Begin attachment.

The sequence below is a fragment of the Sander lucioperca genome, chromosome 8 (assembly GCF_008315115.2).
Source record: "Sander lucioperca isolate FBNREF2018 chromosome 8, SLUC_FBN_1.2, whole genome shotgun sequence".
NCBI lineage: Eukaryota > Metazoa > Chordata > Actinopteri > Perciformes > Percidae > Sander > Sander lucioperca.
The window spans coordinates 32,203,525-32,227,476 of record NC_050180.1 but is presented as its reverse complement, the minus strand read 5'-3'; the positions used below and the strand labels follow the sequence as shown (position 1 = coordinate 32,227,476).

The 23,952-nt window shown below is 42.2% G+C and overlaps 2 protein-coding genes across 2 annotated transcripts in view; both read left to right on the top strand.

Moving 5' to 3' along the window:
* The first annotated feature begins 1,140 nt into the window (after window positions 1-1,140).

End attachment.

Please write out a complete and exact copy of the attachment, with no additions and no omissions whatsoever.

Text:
The sequence below is a fragment of the Sander lucioperca genome, chromosome 8 (assembly GCF_008315115.2).
Source record: "Sander lucioperca isolate FBNREF2018 chromosome 8, SLUC_FBN_1.2, whole genome shotgun sequence".
NCBI lineage: Eukaryota > Metazoa > Chordata > Actinopteri > Perciformes > Percidae > Sander > Sander lucioperca.
The window spans coordinates 32,203,525-32,227,476 of record NC_050180.1 but is presented as its reverse complement, the minus strand read 5'-3'; the positions used below and the strand labels follow the sequence as shown (position 1 = coordinate 32,227,476).

The 23,952-nt window shown below is 42.2% G+C and overlaps 2 protein-coding genes across 2 annotated transcripts in view; both read left to right on the top strand.

Moving 5' to 3' along the window:
* The first annotated feature begins 1,140 nt into the window (after window positions 1-1,140).